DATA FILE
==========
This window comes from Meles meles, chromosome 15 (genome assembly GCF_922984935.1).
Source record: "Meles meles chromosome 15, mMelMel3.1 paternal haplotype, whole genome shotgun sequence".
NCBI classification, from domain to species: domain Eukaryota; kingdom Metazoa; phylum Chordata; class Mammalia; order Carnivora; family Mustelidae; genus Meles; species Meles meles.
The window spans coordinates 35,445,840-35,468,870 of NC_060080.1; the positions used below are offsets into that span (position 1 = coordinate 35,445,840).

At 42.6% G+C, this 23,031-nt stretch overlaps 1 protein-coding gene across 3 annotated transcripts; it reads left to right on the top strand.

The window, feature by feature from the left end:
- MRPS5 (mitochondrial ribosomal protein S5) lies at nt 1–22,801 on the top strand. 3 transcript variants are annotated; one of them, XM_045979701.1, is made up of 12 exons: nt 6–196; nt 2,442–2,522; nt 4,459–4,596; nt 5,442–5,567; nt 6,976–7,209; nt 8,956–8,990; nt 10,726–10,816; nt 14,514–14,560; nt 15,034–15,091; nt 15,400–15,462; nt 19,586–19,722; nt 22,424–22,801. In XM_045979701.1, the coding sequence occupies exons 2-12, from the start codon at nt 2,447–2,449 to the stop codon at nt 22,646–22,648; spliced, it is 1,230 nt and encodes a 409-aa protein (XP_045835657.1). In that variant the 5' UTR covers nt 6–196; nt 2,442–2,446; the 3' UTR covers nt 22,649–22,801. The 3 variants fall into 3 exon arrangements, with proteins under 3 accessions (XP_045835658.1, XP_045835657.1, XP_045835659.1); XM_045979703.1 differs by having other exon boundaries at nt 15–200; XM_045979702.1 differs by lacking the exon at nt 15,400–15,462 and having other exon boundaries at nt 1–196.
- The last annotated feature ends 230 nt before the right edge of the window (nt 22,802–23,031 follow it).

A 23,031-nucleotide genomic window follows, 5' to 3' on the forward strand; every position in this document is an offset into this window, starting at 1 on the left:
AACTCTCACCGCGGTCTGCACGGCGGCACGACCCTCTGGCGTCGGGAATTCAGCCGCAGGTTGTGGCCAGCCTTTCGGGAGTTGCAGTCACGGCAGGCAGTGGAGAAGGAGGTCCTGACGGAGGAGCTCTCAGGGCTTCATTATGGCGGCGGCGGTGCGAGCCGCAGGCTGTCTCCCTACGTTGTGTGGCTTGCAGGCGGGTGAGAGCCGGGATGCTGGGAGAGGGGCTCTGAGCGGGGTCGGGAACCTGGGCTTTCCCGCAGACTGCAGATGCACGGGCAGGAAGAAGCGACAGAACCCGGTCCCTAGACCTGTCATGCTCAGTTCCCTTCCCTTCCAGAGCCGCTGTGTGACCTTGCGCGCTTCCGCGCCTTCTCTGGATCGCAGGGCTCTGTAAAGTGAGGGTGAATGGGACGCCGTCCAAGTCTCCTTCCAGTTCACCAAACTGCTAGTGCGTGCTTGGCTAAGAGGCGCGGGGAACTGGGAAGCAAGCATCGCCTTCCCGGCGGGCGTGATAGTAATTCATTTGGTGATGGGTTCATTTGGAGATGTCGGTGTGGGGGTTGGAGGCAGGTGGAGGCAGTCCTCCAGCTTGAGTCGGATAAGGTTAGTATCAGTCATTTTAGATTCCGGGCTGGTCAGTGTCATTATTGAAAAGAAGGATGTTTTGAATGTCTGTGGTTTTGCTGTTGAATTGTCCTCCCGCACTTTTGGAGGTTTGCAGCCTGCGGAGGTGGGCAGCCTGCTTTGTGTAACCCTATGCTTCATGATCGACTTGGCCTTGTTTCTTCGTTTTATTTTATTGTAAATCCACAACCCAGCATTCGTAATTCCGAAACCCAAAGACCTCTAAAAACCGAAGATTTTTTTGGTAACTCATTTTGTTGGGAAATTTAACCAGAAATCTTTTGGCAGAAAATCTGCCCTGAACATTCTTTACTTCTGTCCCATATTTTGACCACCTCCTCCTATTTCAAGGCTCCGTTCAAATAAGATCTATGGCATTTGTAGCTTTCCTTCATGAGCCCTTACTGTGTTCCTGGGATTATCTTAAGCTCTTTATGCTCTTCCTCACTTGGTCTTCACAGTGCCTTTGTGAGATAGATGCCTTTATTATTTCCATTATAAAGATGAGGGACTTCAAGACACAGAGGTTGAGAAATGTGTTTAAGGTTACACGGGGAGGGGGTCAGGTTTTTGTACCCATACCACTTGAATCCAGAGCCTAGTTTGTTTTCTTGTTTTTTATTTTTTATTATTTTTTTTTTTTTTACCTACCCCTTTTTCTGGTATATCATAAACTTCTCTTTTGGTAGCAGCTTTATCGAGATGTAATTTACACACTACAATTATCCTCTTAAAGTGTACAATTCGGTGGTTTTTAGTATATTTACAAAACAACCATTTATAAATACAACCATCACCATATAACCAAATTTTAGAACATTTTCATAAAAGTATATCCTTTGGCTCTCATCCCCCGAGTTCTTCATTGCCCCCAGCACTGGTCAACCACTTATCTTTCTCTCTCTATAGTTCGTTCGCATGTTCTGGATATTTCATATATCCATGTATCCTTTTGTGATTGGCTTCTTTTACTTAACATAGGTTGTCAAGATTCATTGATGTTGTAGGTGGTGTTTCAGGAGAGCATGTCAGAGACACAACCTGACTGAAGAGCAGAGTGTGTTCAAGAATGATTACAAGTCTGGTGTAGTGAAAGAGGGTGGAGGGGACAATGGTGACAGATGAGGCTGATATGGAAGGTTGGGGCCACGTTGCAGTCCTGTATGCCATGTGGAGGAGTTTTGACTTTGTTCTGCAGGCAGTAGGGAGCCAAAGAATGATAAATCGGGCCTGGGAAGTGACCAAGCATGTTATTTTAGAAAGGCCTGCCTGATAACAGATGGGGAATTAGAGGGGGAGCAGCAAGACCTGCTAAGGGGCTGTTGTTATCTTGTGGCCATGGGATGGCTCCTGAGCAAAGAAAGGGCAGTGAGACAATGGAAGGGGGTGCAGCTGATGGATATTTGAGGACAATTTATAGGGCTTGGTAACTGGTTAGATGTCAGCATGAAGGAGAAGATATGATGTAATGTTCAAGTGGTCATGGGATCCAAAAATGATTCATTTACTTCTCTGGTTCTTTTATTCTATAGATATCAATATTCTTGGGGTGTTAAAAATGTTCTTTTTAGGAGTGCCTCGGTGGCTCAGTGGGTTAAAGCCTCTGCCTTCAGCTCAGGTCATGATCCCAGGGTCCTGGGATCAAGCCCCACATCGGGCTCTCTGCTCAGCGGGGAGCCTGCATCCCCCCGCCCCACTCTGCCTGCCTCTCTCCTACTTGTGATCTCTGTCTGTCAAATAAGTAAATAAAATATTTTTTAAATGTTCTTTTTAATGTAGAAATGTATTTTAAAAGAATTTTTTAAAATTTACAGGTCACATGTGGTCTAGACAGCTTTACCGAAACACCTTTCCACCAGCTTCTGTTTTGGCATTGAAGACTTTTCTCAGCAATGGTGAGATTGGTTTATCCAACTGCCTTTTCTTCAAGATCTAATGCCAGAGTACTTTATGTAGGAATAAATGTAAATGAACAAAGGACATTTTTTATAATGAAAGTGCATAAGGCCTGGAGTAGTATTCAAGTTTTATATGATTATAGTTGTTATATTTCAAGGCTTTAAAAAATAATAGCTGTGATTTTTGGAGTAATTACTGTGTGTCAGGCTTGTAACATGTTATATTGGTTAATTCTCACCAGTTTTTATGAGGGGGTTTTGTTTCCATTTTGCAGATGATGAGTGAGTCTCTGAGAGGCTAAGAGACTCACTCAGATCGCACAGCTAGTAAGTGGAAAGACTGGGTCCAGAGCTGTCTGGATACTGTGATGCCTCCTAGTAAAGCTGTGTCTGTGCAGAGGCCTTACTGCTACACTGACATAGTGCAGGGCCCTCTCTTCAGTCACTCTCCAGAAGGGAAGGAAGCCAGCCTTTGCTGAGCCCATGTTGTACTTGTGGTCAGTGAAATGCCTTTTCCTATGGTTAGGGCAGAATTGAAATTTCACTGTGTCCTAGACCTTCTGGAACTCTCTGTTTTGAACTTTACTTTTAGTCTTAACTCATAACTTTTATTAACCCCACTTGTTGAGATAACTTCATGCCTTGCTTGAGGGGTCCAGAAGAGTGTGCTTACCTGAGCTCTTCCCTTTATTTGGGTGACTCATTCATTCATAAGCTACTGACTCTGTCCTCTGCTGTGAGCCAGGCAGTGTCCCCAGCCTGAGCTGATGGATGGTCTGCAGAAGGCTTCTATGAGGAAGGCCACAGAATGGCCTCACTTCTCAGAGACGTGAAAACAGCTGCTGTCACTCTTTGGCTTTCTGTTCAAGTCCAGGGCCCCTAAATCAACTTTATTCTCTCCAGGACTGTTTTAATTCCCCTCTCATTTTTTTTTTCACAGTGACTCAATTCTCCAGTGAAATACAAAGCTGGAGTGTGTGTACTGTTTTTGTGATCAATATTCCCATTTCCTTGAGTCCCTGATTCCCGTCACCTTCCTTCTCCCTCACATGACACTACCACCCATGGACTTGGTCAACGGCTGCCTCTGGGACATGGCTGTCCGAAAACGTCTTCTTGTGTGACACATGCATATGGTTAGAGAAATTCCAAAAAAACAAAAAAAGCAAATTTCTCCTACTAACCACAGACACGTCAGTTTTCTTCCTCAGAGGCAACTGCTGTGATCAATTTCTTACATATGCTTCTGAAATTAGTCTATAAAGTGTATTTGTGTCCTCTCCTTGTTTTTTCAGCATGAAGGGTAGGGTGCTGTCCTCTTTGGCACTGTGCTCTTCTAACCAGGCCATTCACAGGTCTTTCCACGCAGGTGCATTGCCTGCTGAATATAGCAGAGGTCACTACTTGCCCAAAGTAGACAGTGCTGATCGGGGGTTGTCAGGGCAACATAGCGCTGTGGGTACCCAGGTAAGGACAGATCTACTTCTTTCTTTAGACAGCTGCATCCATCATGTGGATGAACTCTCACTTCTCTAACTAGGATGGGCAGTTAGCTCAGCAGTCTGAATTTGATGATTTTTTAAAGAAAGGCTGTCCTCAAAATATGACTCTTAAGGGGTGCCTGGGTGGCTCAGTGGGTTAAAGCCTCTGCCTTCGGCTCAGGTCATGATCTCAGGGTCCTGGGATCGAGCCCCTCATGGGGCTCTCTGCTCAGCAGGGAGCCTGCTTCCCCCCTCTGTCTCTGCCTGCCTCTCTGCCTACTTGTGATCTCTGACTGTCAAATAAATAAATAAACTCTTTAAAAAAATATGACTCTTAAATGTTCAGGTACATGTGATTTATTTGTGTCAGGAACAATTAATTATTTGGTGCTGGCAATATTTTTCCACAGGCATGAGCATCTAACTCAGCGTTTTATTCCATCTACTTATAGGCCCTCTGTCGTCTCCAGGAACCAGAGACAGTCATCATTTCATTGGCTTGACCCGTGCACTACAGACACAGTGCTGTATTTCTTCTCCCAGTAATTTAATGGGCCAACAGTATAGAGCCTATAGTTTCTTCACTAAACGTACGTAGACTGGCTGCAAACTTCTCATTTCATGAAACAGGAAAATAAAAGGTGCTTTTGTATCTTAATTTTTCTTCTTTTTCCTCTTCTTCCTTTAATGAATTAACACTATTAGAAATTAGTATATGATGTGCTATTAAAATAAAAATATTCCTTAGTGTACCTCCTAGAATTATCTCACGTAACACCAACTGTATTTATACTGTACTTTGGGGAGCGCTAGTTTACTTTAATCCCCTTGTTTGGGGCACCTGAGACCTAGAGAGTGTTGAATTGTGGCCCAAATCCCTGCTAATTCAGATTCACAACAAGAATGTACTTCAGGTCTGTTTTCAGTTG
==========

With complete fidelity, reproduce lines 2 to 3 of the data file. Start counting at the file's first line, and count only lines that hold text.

Source record: "Meles meles chromosome 15, mMelMel3.1 paternal haplotype, whole genome shotgun sequence".
NCBI classification, from domain to species: domain Eukaryota; kingdom Metazoa; phylum Chordata; class Mammalia; order Carnivora; family Mustelidae; genus Meles; species Meles meles.